Hang Mioku worked as a successful model and singer before her descent into plastic surgery addiction. She got her first procedure at age 28, then more as she became obsessed with getting softer and smoother skin. She even moved to Japan for multiple treatments. Eventually, doctors refused to work on her anymore. Her face had become enlarged. Then her obsession took a darker turn, eventually leaving her with permanent disfigurements and many regrets.
The Story of Hang Mioku
Mioku returned to Korea but her parents could not recognize her. She began to receive psychiatric help but Mioku stopped these appointments to hunt for a new plastic surgeon willing to operate on her. Finally, she found one willing to give her silicone injections; he even provided a syringe and silicone for Mioku to treat herself. But when she ran out, she ended up injecting cooking oil into her skin. 
This left the former model’s face swollen, scarred, and disfigured. Local children called her “standing fan” because of how large her face looked compared to the rest of her body. After a Korean news outlet covered her story, many people felt sorry for her and donated to help her fix her appearance. However, it was too late for Mioku to return to her old looks. After 10 operations, the doctors succeeded in reducing her face size but all of the damage was irreparable. During these procedures, they removed 60 grams of silicone, cooking oil, and other substances from her face and 200 grams from her neck. |
Today, Mioku wishes for her old face back. She is 59 and works in The Beautiful Shop, a recycled clothes shop, and gets by with state handouts.
Read: ‘I died for a minute’: Celebrities Share Their Breast Implant and Plastic Surgery Horror Stories
Fixing “Botched” Cosmetic Procedures
While Mioku’s story is extreme, it’s not uncommon. Many cosmetic and plastic surgeons report “revision” cases where they had to fix botched procedures either done by an unqualified person or the patient to themselves. “I once revised somebody who wanted an enhancement and had the breast injected with liquid silicone, not even by a physician,” said Dr. Malcolm Z. Roth, director of plastic surgery at Maimonides Medical Center in Brooklyn, N.Y. This resulted in “hard, lumpy, painful, irregularly shaped breasts.” To correct this, Roth had to perform what was essentially a mastectomy and rebuilt from there. 
However, the more operations that are done, the harder they become to correct. Plus, second-rate doctors with cheap prices may draw patients in, but leave them with complications and unappealing results. At that point, many are forced to find more qualified and expensive doctors to correct these mistakes.
Therefore, Dr. John Canady, president of the American Society of Plastic Surgeons, urges people to look for quality over price. “As a patient, you owe it to yourself and your kids and your family that you really need to do that with a fair amount of planning and forethought. If you’re talking about surgery on yourself, that’s not the time you want to be out getting the lowest possible bargain rate.”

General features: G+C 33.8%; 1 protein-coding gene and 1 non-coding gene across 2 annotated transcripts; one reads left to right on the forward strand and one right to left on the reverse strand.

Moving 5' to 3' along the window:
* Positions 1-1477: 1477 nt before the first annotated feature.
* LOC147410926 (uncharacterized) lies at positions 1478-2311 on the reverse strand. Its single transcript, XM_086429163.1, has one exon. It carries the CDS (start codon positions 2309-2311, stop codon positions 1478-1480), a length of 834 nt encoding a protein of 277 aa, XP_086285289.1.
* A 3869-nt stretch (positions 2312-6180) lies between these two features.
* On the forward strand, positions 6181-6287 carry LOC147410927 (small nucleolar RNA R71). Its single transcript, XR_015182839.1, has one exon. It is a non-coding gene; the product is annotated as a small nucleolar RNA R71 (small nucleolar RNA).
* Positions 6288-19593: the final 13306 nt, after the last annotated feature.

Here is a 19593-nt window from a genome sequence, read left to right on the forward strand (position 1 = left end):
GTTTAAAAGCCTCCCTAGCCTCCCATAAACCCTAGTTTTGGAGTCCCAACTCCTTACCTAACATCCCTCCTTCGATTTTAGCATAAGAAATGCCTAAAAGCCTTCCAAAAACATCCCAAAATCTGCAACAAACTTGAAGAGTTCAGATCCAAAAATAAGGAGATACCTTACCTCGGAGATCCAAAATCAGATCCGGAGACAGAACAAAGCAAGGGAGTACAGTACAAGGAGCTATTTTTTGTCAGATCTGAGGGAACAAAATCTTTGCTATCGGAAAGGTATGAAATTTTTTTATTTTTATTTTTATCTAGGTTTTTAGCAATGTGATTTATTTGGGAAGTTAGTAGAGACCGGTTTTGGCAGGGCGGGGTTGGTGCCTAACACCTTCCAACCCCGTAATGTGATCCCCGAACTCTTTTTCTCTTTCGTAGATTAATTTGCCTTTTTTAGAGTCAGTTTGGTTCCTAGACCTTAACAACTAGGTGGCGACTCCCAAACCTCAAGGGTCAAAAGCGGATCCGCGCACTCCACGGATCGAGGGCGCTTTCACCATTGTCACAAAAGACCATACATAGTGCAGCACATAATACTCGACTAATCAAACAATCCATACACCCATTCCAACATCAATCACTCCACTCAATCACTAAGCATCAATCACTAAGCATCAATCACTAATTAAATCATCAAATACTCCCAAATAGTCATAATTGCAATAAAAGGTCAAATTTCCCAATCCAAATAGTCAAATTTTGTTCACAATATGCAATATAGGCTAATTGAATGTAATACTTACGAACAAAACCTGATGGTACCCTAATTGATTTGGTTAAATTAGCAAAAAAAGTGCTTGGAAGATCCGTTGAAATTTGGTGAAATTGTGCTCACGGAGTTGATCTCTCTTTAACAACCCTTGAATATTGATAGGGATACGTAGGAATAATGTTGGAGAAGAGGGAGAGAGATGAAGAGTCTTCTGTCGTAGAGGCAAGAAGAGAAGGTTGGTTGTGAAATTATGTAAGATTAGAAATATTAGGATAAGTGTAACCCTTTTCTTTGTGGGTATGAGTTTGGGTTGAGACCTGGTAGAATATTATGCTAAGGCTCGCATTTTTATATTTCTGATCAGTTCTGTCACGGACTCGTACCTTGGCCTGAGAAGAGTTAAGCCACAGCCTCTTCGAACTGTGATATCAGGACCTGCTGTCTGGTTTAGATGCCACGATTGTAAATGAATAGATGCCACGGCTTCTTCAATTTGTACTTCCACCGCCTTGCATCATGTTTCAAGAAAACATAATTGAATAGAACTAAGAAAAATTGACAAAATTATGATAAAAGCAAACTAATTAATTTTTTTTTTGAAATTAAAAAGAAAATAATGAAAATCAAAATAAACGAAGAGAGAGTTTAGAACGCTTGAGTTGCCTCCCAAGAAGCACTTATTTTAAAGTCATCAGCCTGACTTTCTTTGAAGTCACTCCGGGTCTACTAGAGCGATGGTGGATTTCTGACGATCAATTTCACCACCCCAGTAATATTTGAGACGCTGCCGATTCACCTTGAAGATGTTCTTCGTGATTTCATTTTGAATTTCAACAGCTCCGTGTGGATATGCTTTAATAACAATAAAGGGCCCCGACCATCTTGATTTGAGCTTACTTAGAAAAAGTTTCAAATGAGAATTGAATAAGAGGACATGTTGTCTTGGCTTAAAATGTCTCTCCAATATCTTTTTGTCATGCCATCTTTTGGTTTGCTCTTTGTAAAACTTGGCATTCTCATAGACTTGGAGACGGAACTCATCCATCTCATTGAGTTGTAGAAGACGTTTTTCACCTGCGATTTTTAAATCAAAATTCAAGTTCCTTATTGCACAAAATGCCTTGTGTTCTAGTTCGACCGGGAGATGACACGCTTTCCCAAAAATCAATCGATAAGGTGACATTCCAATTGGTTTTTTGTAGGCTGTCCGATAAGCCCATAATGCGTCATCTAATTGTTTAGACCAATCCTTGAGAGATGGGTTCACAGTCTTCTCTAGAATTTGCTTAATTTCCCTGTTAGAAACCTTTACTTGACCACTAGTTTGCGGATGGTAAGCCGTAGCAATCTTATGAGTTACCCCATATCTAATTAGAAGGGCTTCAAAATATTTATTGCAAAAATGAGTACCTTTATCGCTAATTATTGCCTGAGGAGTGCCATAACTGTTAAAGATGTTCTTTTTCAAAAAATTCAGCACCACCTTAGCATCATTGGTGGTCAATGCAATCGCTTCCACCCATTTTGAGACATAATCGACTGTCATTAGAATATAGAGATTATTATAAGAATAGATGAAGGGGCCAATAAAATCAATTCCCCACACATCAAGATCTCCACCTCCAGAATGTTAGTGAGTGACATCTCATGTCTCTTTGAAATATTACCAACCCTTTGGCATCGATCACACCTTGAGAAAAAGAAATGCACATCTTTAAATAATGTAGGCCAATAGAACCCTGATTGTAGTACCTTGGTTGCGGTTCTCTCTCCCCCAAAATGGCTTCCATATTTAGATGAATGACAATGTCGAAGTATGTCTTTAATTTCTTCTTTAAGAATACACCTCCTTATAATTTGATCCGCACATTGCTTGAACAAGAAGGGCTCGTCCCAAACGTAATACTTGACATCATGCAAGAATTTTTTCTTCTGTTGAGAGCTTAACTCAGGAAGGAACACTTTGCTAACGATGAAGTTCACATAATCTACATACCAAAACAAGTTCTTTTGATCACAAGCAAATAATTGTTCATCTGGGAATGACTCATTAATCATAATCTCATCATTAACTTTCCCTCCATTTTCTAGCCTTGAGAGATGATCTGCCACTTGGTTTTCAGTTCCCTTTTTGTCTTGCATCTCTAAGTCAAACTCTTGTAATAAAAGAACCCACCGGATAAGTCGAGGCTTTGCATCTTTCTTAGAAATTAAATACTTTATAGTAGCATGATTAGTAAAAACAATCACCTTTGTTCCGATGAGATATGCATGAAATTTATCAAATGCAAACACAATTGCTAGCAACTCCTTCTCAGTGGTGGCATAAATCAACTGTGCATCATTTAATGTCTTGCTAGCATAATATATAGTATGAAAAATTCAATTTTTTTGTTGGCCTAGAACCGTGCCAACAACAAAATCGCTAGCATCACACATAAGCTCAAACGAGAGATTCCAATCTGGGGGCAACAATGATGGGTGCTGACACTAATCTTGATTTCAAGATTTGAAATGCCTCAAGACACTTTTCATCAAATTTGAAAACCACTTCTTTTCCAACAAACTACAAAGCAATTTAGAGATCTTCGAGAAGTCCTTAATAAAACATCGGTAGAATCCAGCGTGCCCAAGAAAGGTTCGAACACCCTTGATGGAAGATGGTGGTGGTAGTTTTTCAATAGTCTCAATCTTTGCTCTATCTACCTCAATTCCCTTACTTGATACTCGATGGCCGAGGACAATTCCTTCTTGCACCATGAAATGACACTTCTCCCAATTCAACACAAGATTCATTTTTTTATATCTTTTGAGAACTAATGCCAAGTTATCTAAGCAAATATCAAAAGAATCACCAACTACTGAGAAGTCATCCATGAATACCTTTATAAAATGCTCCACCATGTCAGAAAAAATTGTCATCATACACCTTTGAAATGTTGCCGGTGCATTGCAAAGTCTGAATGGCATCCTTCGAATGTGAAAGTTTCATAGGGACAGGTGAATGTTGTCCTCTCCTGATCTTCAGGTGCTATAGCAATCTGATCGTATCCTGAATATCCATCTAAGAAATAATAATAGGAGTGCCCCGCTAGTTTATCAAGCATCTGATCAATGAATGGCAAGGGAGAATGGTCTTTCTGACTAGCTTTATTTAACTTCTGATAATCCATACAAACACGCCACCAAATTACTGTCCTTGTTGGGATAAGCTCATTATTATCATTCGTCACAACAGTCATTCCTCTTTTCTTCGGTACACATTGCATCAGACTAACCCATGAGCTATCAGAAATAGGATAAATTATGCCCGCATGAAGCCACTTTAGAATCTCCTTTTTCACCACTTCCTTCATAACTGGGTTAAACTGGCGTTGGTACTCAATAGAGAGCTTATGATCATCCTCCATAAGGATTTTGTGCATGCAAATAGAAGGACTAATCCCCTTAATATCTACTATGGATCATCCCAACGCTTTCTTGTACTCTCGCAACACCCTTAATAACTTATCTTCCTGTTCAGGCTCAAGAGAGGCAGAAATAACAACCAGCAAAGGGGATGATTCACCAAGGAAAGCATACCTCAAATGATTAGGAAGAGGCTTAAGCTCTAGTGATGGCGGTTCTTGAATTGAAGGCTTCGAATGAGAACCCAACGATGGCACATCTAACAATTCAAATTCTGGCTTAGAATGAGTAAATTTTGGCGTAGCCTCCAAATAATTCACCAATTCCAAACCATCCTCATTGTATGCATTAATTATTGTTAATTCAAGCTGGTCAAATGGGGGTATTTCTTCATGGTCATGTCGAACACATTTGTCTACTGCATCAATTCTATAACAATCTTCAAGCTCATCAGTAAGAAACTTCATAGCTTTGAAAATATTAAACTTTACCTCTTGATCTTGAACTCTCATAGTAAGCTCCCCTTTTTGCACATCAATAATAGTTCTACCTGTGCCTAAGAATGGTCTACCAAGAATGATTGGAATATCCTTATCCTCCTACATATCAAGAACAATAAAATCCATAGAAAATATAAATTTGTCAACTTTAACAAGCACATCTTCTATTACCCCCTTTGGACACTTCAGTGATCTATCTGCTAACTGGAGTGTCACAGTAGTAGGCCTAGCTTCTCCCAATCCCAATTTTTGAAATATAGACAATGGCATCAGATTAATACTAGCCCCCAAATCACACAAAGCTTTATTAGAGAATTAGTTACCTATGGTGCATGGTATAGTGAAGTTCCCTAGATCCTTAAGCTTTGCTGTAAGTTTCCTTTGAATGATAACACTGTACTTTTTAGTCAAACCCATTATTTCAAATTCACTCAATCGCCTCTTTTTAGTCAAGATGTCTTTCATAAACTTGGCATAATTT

The Signs of Plastic Surgery Addiction
Meanwhile, Mioku’s story also casts the spotlight on another issue: plastic surgery addiction. While many people undergo such procedures, addiction is a behavioral disorder that leads to people wanting to surgically change their appearance regularly. It can begin all well and good, with a routine procedure with a positive outcome. But from this experience, the patients might begin to think about what to change next. That’s the key difference. The goal is no longer about the outcome of the surgeries, but rather what the next surgery would fix, making the addiction never-ending.
Signs of such plastic surgery addiction include:
- Multiple procedures scheduled at once or on a frequent basis
- Going to multiple surgeons (Doctors are wary of performing too much on one person, leading to the addict to shop around for someone who will operate on them.)
- Fixation on the next procedure
- Viewing their body parts as needing fixing
- Unrealistic expectations of the outcome of the procedures 
Body dysmorphic disorder is often the root of plastic surgery addiction. It’s a condition that forces the person to obsess over perceived physical flaws. People with BDD often fall into this addiction because they believe surgically altering their perceived flaws will fix their negative self-image. However, remedying the flaw does not resolve the underlying disorder, leading sufferers into the cycle of cosmetic procedures and endless dissatisfaction. 
BDD can be diagnosed by a medical professional and it’s treated with therapy sometimes combined with medication. Even if a person does not have BDD, therapy can help curve a plastic surgery addiction, even before it happens. If someone is having multiple procedures and is concerned about developing an addiction, a therapist can help them stay on track.
Keep Reading: After lip lifting, a woman who almost died from her surgery addiction is now unable to close her mouth
- “Woman who injected COOKING OIL into her own face after doctors refused to give her any more plastic surgery.” Daily Mail. Becky Evans. May 9, 2013
- “What is Hang Mioku Doing Now? Plastic Surgery Took Her Close to Death.” Glamour Buff. June 15, 2021
- “Cosmetic Surgery Desperation and Depression.” ABC News. Lauren Cox. November 14, 2008
- “Everything You Need to Know About Plastic Surgery Addiction.” Very Well Mind. Ariane Resnick, CNC. January 03, 2022
- “When Plastic Surgery Becomes an Addiction.” Psychology Today. Michael Reilly, MD, and Keon Parsa, MD June 15, 2021